The very next day the Museum in Baghdad was looted and the original Lyre was vandalised! It was just fate. It was all over the world press and it was clear that it was a well-loved Iraqi icon. So I had to make a playable version of it.
Transporting the Lyre into Washington DC to the Smithsonian Theatre! (Photo and caption courtesy of Andy Lowings)
How is the Golden Lyre of Ur project doing now that it’s been around for a few years?
What started just as a hobby suddenly became of interest to lots of other people, and I managed to involve them into helping…though to be honest it was clear what existing sympathy there was, for ordinary Iraqis after the war. People were very kind and offered to help in what fields they could.
Since then, we have discovered lots about other aspects connected to the instruments of the Royal Graves at Ur. There are cuneiform texts and linguists busy interpreting them, there`s musicians and archaeologists, precious metal workers, artists and museums…all who have lots to give, in connection to these ancient times.
So we have tried to involve them too, in the story of these first musical instruments. We go to talk about different aspects to various groups. People are eager to find out what we have learned or just to hear the story of how we made the Gold Lyre again and how it connects us all today. We go to museums, universities, schools, conferences and festivals all over.
But we always try to make the connection to Iraq and its past, and so it`s always special when we meet Iraqi people who are interested. We met the Baghdad Museum staff one day in London and they were amazed at what everyone had made.
Even Kadim Al Sahir came and sat inside the van to see the Lyre with me after his concert at the Albert Hall in London…whilst hundreds of fans were outside shouting! He was a great guy.
We have just performed at the local college to drama students and later this month we will go to Cambridge University for archaeologists there. We will be providing the music! So there are lots of ideas for how to bring the Gold Lyre of Ur to people`s attention.
But of all the places, we would rather go to Iraq, and show people our Gold Lyre there and bring it to life right there in Baghdad and Basra.
After the “Githarra al someria” show. With Prof. Donny George, Dr Hadi Hind (Iraqi Cultural Attache), Jennifer Sturdy and Andy Lowings. (Photo and caption courtesy of Andy Lowings)
You said that the unfortunate looting of the Baghdad museum in April 2003 inspired you to recreate the Golden Lyre of Ur, which lay in pieces afterwards. You’ve also said that you’ve recently recreated some Sumerian jewelry. How did this latest project come about, and what did it entail?
The Gold Lyre was found with 68 women, and it`s likely that the last player who had her hand over it in death was a woman, so in many ways this is a project about women. The jewellery was so spectacular (most of it by the way is still behind the back of the museums in storage there is so much of it) that as part of a performance we could perhaps show a little of the style of the period too.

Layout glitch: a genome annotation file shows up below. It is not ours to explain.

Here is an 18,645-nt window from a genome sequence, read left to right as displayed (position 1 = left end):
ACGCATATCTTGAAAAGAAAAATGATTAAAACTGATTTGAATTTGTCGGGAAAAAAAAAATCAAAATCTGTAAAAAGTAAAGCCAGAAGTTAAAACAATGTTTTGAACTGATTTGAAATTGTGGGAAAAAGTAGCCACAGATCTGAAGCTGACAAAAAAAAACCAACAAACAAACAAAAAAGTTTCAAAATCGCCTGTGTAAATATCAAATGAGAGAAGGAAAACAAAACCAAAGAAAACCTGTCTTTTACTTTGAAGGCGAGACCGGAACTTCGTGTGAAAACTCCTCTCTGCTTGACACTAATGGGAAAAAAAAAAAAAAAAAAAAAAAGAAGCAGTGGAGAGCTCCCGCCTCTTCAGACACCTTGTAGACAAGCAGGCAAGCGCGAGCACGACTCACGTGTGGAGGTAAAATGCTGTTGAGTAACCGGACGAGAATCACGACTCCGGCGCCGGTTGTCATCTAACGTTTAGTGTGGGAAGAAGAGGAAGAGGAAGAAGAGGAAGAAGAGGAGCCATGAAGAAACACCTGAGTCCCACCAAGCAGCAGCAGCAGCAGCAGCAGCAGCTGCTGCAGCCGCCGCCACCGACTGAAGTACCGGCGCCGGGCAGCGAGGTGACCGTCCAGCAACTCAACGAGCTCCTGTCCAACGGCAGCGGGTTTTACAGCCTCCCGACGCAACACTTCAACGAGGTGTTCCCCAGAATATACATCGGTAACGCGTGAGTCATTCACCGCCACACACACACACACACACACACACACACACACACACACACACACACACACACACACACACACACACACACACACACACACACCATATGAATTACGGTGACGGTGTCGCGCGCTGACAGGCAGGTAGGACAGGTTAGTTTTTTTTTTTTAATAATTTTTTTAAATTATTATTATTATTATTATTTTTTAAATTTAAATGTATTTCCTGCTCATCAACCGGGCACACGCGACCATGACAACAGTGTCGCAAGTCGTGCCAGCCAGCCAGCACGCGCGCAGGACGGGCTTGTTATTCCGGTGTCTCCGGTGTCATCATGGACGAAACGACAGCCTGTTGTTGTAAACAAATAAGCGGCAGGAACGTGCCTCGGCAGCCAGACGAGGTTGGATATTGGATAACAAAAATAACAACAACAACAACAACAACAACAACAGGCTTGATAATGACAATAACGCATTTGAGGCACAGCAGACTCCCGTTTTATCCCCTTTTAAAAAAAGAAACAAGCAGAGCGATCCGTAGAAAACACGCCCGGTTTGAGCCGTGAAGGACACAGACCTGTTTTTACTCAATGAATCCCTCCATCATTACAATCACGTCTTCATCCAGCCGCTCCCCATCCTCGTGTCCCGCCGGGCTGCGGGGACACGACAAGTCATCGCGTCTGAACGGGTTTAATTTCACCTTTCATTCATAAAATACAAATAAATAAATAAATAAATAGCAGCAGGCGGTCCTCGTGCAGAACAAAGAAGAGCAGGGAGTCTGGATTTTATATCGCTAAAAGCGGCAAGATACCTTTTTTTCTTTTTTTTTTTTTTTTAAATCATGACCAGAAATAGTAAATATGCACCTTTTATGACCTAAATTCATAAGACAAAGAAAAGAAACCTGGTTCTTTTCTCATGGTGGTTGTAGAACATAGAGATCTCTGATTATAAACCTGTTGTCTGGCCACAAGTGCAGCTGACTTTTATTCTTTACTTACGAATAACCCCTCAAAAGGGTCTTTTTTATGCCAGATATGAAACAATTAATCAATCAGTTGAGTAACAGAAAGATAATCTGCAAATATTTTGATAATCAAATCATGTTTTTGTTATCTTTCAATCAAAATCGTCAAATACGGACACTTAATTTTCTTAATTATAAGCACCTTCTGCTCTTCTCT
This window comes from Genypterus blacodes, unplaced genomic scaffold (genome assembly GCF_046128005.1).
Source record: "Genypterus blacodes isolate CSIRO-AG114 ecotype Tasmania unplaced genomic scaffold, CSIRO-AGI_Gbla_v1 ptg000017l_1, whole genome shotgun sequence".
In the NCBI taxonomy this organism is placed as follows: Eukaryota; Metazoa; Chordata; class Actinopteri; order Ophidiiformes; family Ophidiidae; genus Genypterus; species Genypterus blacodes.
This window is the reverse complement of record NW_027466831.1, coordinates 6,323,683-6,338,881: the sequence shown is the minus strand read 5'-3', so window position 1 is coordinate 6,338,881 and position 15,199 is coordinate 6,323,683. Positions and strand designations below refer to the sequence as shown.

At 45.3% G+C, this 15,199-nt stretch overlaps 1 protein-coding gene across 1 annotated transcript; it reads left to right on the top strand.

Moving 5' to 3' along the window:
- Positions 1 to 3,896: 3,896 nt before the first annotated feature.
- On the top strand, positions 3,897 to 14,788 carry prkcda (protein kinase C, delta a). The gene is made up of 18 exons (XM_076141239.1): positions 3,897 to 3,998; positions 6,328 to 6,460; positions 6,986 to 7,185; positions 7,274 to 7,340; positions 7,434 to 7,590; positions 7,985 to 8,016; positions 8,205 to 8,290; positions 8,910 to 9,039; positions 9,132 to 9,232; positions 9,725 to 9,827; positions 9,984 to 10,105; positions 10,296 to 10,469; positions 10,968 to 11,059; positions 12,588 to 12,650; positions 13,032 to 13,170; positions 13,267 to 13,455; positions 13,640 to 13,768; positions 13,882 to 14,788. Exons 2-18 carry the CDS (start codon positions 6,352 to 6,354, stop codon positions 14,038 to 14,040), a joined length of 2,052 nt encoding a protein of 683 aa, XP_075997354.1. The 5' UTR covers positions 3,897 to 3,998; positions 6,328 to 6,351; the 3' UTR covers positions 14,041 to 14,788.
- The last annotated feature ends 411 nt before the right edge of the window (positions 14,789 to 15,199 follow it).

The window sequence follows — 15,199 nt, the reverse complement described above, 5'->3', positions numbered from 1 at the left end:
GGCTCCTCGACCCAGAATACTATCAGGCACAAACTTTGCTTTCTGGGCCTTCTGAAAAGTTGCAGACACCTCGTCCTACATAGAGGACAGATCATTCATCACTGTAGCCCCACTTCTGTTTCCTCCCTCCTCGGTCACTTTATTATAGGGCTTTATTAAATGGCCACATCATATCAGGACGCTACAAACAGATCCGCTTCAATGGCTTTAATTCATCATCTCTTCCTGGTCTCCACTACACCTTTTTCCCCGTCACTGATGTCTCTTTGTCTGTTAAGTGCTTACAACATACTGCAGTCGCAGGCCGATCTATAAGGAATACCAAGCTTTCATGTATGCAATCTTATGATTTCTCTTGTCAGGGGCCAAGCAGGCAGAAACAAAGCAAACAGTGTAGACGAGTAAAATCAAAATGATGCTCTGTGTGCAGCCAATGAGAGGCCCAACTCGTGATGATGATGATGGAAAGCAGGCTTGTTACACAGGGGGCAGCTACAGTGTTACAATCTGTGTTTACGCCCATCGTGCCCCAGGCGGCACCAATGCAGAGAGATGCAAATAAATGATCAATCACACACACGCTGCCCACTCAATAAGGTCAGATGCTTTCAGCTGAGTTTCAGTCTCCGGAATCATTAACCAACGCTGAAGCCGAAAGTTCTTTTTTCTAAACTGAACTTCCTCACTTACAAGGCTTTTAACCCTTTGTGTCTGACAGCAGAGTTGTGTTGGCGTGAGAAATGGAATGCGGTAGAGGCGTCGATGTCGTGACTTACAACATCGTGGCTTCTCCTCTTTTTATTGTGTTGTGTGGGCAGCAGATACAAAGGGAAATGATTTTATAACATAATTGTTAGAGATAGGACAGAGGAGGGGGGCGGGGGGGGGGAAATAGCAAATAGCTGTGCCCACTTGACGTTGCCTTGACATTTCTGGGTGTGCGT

We went to the British Museum and asked to see the jewellery, and they were kind enough to give us free access. It was such a strange feeling to really hold such tremendous objects from so long ago. We had a little gold offcuts and so thought to make the “Gold choker” which we inspected there in London.
There are actually around 60 of them and thousands of beads and silver objects in the museum. Many of the items are amazingly detailed and as good as anything made today. Tiny details and scrolls and carvings were quite impossible for me to learn how to do. But a jewellery maker near here was giving lessons so I spent the winter making the simpler Gold Choker: alternating gold and lapis lazuli triangles in a neck band.
The finished Gold Sumerian necklace in its box. (Photo and caption courtesy of Andy Lowings)
Every lady we show it to wants to put it on herself! It immediately makes them look like Queen Pu’Abi herself, and so it`s an added side to our performances. I`m sure in Iraq it would be hugely interesting to the women there.
Are there any other projects related to Mesopotamia you’ve worked on or are working on?
The languages of Mesopotamia are largely unknown or too complicated for people to understand. But only this year the book “Teach Yourself Spoken Babylonian” has been published and so now gives anyone the possibility to actually pronounce the dialects of the old regions! A Cambridge University don has discovered this and so we are making some songs in the real dialects of the time. With the Lyre as an accompaniment of course, it will be a new CD of Mesopotamian hit numbers… from their Sumerian Top “Sixty” maybe?
Recording our new Gold Lyre of Ur song, in November. Its called “The Flood” and its sung in the original Akkadian language by Stef Conner. (Photo and caption courtesy of Andy Lowings)
Recently, we played the Gold Lyre of Ur in Germany at Lake Constance to a conference of 450 world Lyre players. We were given a huge stage and lights and even a special welcome of rose petals strewn over the stage for the Lyre`s arrival. It was most moving.